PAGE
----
Some details on encaustic painting, poured metal, and the Ground Ball bike rack public art commission, installed at First Tennessee Park—home of the Nashville Sounds triple-A baseball team—in Spring, 2017. Special thanks to Metro Nashville Arts Commission for their continued support of working artists in middle Tennessee.
winning proposal 2015
bike rack design for First Tennessee Park in downtown Nashville
At the request of Metro Nashville Arts Commission public art program and in compliance with national bicycle parking standards, i submit this proposal for an artist-designed bike rack for the new Nashville Sounds stadium at First Tennessee park, opened in 2015. Utmost consideration was given to the functionality and ease-of-use of the bike rack. The design was driven by the need for efficient use of limited urban space and the safety of the bicycles when parked in this urban setting.
The design motif is context-sensitive. I chose the new stadium for the richness of imagery associated with Nashville Sounds baseball. This design offered the chance to express the Nashville triple-a baseball tradition in a simple visual form while adhering to Nashville’s present-day visual conversation. My design solution incorporates movement, whimsy, and the universal appeal of baseball for people of diverse ages, languages, and backgrounds. Because of the potential for large crowds, I also wanted the design to appeal to the non-cycling visitors to the ballpark as engaging public art.
Encaustic medium consists of beeswax and damar resin that are heated until blended, poured into cakes, and hardened. The mixture is then combined with pigment. I mainly use pharmaceutical-grade beeswax and beeswax from beekeepers, which is darker in color and contains more impurities—like insects and organic material—which I sometimes filter out. Encaustic paint requires a rigid surface. Wood supports make excellent, stable panels. Each painted layer is fused to the layer underneath with heat. Temperature control is crucial, as there can be up to fifteen layers of paint that have been fused and scraped. In order to keep the paint molten while working, the palette is heated to about 250 degrees. Surfaces are built up and demolished, melted and hardened.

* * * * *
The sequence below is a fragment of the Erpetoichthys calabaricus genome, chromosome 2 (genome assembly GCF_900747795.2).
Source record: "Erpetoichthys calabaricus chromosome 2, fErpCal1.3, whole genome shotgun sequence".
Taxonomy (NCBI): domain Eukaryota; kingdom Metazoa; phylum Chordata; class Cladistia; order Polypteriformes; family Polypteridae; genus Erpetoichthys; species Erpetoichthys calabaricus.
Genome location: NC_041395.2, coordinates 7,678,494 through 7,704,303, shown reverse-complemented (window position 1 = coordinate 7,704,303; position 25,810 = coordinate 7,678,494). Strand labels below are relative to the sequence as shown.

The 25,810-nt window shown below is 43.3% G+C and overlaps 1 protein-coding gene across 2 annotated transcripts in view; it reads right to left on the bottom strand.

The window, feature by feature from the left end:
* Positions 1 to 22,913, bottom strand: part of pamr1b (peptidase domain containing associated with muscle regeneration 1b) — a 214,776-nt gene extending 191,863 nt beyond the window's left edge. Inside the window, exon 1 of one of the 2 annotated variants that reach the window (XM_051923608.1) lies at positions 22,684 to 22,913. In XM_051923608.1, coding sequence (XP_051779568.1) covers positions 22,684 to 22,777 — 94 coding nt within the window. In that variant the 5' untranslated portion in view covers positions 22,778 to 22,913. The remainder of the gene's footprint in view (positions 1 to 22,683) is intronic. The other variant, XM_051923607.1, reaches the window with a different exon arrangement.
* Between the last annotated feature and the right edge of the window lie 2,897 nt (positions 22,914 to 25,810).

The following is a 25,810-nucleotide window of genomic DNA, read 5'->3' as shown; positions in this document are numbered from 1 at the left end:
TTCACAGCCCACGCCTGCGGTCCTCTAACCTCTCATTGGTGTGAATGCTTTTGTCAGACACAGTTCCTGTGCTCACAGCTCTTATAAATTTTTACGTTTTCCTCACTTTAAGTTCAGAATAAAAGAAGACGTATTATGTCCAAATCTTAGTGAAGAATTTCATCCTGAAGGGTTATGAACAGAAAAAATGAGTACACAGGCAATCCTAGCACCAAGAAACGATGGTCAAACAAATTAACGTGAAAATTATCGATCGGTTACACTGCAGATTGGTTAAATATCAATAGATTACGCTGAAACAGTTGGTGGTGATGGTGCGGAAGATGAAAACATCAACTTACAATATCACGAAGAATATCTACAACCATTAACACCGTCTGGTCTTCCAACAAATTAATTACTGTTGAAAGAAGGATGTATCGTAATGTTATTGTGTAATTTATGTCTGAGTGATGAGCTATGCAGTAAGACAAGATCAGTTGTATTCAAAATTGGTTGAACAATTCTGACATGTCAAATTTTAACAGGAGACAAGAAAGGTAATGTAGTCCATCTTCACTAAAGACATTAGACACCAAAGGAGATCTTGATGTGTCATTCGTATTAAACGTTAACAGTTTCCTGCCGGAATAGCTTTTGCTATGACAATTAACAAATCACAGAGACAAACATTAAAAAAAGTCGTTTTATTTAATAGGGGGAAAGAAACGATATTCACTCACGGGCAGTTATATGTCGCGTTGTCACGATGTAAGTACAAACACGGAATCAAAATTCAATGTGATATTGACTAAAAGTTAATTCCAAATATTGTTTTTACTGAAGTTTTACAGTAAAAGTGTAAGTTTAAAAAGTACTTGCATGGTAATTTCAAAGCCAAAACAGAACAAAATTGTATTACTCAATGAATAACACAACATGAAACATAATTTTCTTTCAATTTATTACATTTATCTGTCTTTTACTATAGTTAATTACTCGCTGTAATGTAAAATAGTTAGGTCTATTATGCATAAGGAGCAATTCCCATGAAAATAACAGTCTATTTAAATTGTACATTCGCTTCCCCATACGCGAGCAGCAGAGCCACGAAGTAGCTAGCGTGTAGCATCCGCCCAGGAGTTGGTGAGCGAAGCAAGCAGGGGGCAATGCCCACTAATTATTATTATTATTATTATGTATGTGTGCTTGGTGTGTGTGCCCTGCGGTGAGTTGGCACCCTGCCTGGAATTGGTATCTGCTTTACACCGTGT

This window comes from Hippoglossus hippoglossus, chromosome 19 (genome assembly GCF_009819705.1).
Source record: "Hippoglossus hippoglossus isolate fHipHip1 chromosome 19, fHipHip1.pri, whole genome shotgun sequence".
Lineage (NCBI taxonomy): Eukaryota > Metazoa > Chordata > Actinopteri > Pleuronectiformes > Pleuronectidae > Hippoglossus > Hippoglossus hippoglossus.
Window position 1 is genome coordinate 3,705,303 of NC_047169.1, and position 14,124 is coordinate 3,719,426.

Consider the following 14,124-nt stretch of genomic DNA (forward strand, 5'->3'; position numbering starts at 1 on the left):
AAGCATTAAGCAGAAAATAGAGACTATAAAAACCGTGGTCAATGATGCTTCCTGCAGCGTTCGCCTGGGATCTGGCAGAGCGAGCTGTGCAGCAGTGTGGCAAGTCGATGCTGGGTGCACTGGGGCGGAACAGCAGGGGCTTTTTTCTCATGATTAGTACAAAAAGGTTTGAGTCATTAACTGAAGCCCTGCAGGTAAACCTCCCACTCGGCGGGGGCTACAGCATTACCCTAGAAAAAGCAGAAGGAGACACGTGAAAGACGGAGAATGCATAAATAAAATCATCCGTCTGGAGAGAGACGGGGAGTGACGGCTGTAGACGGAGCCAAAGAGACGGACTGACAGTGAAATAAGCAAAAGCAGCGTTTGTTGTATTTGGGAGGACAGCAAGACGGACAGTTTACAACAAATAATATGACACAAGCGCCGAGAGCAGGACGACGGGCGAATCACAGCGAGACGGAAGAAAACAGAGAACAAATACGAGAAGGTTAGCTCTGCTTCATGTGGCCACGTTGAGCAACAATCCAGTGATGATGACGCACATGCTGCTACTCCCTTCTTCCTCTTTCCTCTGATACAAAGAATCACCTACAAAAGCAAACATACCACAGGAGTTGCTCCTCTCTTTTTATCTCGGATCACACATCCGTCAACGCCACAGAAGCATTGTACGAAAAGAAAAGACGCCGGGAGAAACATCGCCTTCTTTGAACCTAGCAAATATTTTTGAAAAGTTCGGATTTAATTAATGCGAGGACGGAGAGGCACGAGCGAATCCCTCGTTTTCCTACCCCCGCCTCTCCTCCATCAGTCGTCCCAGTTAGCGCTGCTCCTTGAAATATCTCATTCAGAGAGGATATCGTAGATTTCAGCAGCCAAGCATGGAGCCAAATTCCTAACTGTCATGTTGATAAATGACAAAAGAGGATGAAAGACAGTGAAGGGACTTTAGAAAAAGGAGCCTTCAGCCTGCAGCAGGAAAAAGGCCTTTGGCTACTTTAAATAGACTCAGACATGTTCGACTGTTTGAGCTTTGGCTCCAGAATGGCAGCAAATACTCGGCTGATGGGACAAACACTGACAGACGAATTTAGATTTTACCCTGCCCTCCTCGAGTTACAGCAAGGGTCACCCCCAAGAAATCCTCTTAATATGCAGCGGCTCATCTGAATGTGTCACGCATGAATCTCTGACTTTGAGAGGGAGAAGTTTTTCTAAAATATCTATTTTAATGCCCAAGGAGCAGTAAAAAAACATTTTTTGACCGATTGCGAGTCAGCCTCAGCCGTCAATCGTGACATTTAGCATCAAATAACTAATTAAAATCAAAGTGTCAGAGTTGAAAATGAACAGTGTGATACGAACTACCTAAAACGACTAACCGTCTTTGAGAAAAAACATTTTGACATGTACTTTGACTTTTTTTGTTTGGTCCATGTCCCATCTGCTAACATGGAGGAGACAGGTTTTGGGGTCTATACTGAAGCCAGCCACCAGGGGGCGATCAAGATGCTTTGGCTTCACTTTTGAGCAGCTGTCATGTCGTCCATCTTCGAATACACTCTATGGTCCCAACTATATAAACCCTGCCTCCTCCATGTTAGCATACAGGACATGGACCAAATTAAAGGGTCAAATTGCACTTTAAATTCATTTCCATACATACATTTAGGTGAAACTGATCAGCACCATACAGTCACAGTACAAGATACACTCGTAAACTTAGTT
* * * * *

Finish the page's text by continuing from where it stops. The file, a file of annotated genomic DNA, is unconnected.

Discovering the ancient art of encaustic painting has expanded my artistic practice to include sculpture, intaglio, drawing, and photographic techniques into my painting process. I owe a debt to Jasper Johns, who re-introduced encaustic painting to artists in New York City in the 1960's.
The word ‘encaustic’ comes from the Greek word enkaiein, meaning to burn in, referring to the process of fusing the paint. Encaustic painting was practiced by Greek artists as far back as the 5th century B.C.
The main ingredient in the poured metal artworks is pewter. I use lead-free pewter, which has a melting point of 450 degrees. A mold is made with clay-based red sand. I sometimes add appropriated material and/or wire to the composition. When the metal is heated to molten, it is poured into the mold, cooled, scrubbed, oxidized, and sealed.
Incorporating metal into the surfaces of encaustic painting is another way I use poured metal in my work.